One look at the top reasons U.S. consumers adopt fintech solutions proves this. It also proves another thing. Namely, that if there’s one thing traditional banks can learn from neobanks it’s that they need to improve customer experience.
Digital banks and the CX advantage
Lesson #1: make onboarding as easy as possible
Fact: on average, a person’s relationship with their bank or credit union will last longer than their relationship with a partner. That’s why customer acquisition is such a big deal. When you’ve onboarded a new customer, they’re likely to stick around for a long time.
But if onboarding is a long and tortuous experience… well, you can kiss those new customers goodbye. And when it comes to onboarding, digital challenger banks are clear winners.
Out of twelve banks tested, neobanks clearly have an edge up. In fact, not only did it take far less business days to open a new account, but far less clicks, too. Five times less, to be exact, when comparing the neobank that required the least amount of effort to the bank that required the most.
So, if you’re a traditional bank, what can you learn from digital challengers to close the gap? Peter Ramsay, founder of the UX site Built for Mars, has some keen tips.
- Let customers onboard through your app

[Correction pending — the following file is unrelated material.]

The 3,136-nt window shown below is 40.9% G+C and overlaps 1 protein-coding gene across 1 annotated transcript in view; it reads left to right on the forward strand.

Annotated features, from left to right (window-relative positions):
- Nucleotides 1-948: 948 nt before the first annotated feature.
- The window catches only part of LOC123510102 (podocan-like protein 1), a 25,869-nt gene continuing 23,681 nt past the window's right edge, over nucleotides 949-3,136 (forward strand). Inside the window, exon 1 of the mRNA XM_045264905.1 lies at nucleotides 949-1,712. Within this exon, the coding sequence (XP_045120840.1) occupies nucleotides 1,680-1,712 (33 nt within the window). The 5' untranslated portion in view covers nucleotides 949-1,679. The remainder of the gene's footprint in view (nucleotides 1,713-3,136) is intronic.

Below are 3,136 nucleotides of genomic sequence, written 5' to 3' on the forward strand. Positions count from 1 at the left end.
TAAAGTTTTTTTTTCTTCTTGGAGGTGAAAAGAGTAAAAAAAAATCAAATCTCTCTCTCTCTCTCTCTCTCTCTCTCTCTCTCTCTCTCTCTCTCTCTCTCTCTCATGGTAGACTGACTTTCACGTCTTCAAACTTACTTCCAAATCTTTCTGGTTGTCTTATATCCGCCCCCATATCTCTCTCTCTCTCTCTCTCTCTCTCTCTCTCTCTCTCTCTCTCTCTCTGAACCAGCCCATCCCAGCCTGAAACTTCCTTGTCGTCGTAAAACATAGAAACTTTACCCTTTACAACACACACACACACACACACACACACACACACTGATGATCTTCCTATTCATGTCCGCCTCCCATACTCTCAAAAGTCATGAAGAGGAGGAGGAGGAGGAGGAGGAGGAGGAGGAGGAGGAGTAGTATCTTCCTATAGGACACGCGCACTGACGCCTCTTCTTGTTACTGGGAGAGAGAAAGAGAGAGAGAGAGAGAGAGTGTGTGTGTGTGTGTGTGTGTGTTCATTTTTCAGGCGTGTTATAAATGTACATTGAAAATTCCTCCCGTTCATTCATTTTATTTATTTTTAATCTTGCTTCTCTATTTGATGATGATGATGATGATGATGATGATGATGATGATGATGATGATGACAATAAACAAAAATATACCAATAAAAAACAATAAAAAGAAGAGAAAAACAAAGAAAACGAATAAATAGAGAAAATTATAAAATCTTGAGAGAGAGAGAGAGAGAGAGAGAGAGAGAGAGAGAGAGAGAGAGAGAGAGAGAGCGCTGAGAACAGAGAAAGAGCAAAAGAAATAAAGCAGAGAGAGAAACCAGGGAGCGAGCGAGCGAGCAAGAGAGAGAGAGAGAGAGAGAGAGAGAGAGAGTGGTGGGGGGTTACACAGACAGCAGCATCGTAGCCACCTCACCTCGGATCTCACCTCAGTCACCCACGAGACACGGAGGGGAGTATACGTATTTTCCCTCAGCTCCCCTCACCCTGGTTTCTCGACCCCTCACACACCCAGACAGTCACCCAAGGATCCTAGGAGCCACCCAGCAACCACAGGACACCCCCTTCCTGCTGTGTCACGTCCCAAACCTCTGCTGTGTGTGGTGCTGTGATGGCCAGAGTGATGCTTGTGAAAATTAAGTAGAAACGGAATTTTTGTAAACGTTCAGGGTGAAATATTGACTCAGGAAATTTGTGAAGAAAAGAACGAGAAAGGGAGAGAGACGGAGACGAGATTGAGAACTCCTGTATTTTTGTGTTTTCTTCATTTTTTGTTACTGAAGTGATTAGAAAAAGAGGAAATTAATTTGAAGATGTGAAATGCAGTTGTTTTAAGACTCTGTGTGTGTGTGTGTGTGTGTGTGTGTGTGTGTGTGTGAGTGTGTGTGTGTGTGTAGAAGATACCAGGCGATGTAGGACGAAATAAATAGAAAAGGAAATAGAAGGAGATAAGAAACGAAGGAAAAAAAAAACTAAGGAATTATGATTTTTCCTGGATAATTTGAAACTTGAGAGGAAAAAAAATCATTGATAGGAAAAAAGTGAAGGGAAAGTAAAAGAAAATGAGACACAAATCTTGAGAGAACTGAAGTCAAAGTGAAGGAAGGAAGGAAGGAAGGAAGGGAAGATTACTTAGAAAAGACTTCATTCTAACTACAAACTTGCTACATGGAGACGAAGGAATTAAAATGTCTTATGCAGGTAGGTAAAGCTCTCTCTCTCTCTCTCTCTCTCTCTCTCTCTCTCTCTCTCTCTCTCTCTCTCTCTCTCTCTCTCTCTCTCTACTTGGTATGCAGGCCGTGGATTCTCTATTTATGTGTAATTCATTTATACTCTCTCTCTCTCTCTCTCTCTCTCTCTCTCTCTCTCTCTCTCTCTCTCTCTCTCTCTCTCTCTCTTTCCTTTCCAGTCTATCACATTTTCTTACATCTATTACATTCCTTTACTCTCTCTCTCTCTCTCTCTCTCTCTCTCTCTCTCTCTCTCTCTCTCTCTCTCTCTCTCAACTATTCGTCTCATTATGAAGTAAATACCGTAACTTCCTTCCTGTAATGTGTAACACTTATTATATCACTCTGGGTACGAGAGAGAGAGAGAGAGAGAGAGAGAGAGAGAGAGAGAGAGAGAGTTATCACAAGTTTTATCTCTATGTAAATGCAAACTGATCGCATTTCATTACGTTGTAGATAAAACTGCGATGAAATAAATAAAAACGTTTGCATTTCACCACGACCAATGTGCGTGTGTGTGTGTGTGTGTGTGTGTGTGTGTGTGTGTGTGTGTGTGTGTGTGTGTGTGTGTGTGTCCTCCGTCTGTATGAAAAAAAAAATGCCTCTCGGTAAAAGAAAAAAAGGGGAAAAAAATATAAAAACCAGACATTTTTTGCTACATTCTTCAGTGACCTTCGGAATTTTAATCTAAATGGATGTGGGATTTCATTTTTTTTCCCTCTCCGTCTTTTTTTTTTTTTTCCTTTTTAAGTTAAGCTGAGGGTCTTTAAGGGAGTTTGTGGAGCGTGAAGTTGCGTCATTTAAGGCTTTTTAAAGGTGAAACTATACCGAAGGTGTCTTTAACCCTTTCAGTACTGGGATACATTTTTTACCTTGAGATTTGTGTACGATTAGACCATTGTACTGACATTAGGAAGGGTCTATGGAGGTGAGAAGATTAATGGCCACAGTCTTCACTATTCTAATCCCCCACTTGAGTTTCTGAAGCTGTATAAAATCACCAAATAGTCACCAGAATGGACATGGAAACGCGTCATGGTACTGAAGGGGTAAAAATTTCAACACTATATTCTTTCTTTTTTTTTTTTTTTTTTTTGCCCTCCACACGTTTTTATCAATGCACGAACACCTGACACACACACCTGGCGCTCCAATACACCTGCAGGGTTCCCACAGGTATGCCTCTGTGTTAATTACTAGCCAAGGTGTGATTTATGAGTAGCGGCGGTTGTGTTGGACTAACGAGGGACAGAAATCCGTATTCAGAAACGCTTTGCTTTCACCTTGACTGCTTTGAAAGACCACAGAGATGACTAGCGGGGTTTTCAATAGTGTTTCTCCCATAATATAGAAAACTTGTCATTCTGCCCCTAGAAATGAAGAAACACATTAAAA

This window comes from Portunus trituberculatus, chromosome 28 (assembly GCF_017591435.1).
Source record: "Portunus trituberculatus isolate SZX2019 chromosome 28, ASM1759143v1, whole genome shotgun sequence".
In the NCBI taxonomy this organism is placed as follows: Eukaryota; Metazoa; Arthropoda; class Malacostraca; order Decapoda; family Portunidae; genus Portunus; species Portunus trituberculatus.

- Provide digital ID authentication, so that customers can scan appropriate documentation, instead of having to show up to a branch with their passport
- Only ask for the information you need, like the minimum address history to run a credit check
- Finally, differentiate yourself with a welcome letter that’s compelling
Lesson #2: offer better products and services
When we say better, more innovative, or a greater variety of products and services what we really mean are products and services that align to your customer’s needs. This is where digital-only banks are making huge gains.
Look no further than MoneyLion, for example. They have a specialized suite of products tailored to the $50,000 household. WealthSimple, a fintech, has the same targeted approach, only for Millennials. The point is that these companies have a bottom-up approach, building products with a very specific customer in mind.